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What The Media Tell Americans About Free Enterprise

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October 1996


Review: New Business Show Better Than Most
Lifetime's Traders

This is the battleground of the modern world, where war is waged daily. Fortunes are made or lost in seconds. These are the men and women of Gardner/Ross. They're brilliant, ruthless, only as good as their next deal...They work hard and play harder and agree on just one thing winning is everything."

From this promo for Traders, a Canadian program now being shown on cable's Lifetime network, one would think that it would be another typical TV caricature of business: A world dominated by rogue greedheads who have no redeeming qualities and whose work does nothing beneficial for society.

While this tendency is present in the show, it doesn't always dominate. Traders instead treats investment banking the way television usually treats some other vocations, which is a step above the way business is normally portrayed. Traders focuses on the Torontobased investment firm Gardner/Ross. The plots center on the firm's senior executives:

Sally Ross -- An idealistic economics professor, Ross steps into her father's role as senior partner when he is arrested for illegally skimming $5 million off of a $47 million deal. She is immediately at odds with the firm's other senior executives, who want to make money at all costs. She wants to make money, but also wants to preserve her family firm's good name. When she doesn't allow the firm's head trader to trade on inside information, he yells: "You know, you've got a really unhealthy sense of morality."

Adam Cunningham -- Ross's alter ego, Cunningham is willing to blackmail government officials to land a deal. He has no conscience, but a great knack for cliches: Investment banking is a "zerosum game. Nobody wins unless somebody loses" and "We all know the game. You buy on rumor, you sell on fact. Look, if enough people believe that fertilizer is worth more than gold, the next thing you know crap is selling at $600 an ounce." When the Russian mob threatens the family of the editor of the firm's newsletter, Cunningham worries that the editor will care more about her family than the firm.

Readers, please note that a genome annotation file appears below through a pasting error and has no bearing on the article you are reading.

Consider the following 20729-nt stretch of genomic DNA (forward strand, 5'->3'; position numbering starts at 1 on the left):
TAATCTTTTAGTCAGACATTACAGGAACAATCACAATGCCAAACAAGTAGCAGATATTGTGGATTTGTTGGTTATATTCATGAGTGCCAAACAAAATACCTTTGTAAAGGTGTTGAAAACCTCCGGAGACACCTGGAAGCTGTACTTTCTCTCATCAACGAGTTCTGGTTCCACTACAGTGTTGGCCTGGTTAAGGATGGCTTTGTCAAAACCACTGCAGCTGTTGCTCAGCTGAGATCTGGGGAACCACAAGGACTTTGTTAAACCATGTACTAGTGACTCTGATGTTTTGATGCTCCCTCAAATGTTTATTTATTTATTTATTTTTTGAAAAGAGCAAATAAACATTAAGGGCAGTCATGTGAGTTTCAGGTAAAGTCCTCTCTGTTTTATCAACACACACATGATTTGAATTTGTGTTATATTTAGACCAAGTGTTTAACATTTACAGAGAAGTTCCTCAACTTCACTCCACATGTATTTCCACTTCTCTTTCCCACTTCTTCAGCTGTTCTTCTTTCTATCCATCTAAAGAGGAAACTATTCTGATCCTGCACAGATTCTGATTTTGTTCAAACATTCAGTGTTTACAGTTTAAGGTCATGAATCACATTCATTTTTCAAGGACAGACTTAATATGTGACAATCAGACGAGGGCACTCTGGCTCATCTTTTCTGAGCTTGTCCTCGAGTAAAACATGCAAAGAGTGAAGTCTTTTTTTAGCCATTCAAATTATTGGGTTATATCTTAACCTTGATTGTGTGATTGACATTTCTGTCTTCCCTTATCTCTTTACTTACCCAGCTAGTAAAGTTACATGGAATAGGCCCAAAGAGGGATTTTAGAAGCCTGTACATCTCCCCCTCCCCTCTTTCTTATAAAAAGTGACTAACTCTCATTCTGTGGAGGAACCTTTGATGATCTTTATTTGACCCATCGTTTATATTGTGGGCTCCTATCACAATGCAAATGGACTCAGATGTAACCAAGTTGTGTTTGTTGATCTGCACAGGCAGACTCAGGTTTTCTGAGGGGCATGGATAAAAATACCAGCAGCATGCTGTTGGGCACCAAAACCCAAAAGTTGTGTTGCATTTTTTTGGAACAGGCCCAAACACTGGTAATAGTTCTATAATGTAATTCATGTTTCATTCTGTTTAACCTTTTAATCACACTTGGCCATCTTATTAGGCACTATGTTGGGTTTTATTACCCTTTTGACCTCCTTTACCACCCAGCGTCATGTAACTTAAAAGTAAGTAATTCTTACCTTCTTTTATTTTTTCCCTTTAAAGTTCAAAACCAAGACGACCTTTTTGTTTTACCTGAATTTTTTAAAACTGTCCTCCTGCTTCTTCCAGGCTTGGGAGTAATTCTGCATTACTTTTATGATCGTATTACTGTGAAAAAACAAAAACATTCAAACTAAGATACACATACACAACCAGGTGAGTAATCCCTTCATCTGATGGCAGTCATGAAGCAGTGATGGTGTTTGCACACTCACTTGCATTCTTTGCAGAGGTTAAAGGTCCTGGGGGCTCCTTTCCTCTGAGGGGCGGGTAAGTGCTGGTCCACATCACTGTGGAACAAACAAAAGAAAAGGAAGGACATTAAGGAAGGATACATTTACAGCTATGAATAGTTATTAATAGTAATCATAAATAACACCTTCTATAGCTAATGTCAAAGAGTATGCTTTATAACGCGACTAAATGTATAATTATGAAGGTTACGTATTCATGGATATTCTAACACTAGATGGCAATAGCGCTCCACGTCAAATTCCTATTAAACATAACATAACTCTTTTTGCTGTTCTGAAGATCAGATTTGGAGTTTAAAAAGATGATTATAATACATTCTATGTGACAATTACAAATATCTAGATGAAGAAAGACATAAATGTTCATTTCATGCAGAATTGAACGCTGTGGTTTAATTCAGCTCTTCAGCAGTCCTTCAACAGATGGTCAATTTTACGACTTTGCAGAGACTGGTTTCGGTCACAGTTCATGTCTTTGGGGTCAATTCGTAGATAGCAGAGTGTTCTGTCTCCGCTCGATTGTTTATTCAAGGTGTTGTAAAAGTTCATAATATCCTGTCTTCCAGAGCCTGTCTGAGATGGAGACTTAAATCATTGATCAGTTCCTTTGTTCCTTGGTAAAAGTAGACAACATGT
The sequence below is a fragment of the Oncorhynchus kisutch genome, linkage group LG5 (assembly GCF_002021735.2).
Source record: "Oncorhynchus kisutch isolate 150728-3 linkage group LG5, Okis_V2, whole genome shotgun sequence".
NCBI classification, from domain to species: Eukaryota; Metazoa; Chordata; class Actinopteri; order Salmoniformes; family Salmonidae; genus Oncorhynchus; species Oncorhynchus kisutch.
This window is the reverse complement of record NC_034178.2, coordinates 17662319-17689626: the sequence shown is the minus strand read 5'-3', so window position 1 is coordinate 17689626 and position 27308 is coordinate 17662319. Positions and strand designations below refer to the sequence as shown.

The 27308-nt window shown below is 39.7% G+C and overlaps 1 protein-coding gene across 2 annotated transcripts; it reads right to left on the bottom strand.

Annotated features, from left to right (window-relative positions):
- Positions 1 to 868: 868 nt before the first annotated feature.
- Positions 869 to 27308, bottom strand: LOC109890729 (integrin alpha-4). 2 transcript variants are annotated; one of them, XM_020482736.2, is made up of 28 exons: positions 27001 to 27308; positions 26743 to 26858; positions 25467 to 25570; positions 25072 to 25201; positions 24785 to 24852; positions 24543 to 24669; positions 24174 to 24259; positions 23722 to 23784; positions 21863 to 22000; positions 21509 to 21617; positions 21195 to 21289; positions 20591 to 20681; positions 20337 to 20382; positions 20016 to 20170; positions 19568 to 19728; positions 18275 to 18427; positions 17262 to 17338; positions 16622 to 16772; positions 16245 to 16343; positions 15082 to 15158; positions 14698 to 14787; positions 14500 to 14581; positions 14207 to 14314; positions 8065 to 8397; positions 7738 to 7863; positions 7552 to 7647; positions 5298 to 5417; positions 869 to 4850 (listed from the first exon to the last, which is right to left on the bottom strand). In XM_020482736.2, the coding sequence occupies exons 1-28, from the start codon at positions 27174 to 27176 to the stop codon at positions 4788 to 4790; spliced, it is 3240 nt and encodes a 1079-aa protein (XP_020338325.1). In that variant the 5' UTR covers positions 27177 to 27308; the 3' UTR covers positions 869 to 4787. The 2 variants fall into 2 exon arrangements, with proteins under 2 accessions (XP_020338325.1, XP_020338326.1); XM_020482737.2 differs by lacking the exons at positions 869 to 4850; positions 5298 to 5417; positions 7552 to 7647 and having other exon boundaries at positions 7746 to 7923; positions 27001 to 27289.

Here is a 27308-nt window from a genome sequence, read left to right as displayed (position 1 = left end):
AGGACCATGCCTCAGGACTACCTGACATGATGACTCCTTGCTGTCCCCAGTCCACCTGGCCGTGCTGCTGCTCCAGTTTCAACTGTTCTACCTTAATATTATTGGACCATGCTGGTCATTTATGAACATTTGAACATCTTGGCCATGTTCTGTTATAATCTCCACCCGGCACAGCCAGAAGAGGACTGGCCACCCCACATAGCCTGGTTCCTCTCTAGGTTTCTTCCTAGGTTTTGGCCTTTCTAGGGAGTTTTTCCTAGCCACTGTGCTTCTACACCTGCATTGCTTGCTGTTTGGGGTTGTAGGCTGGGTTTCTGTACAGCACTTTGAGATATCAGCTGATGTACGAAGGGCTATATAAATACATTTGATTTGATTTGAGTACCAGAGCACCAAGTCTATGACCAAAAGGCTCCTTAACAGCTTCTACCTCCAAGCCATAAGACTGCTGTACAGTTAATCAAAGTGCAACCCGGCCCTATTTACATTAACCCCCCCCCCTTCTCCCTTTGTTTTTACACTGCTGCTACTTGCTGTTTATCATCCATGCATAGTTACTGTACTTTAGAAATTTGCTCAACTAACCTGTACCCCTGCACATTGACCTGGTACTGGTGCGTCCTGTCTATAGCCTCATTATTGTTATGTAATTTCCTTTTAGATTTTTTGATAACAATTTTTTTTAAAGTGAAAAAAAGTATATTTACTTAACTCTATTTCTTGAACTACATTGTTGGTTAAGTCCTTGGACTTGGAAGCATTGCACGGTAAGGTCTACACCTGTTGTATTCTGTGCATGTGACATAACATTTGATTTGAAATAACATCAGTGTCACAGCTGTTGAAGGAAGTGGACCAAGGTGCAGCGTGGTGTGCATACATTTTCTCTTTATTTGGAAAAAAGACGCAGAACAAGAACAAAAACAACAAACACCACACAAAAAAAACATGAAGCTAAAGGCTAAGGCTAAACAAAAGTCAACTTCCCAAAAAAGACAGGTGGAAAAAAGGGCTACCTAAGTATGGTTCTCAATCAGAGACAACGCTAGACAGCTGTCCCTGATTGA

Jack Larkin -- A very hungry young trader, he makes his way to Gardner/Ross by landing a seatofthepants mining deal. He's willing to risk everything for a big deal, but he's no Cunningham. He cares deeply about mending his poor relationship with his father, and his father's illness occupies as much of his time as does the firm's business. It also gives him some perspective. When a young trader almost ruins her career by not placing an order out of concern for a client who is a compulsive gambler, Larkin tells her: "I'll deny I ever said this, but it's just a job; it's just money." By steering the firm into investing in an emerging medical drug, Larkin shows viewers that investment banking can help society.

Marty Stephens -- The firm's head trader, Stephens is a younger Cunningham. When the firm's building catches fire, he threatens to fire any trader who leaves the floor. Is extensive flooding in South Africa bad news? Not for Stephens, because the firm will make money from the flood's effect on the markets. His family life is a mess: He doesn't know the name of his son's girlfriend, even though she eats dinner with the family every week. When Stephens is suspended for 30 days because of unethical trades, his life seems to change. He finds a support group and learns that he is obsessed with money to compensate for his own insecurities. He resolves to change his ways, but once he's back on the floor the old Marty returns.

Suzanna Marks -- Marks runs the firm's investment newsletter. She becomes the target of the Russian mob, which wants her to recommend a stock she doesn't want to recommend. She stands on principle, refusing to compromise her integrity. The Russians then threaten her family, including her young daughter. Though terribly tempted, she still doesn't cave. The situation is resolved when Larkin, whom viewers learn has some mysterious tie to the Russian mob, finds out about the threats and intervenes. The stress, though, ruins her family life. Her husband, believing she places too great a priority on work, files for divorce and custody of their daughter.

Traders has often been compared to ER, but it is more like L.A. Law. On ER, there is no question that the doctors are engaged in noble work. On L.A. Law, sometimes the lawyers helped people and society; sometimes they harmed people and society. Some of L.A. Law's lawyers were extremely unethical, some morally upright. Traders' traders are a similar mix. For business, as portrayed on television, this is a step up in the world.


Rich Noyes


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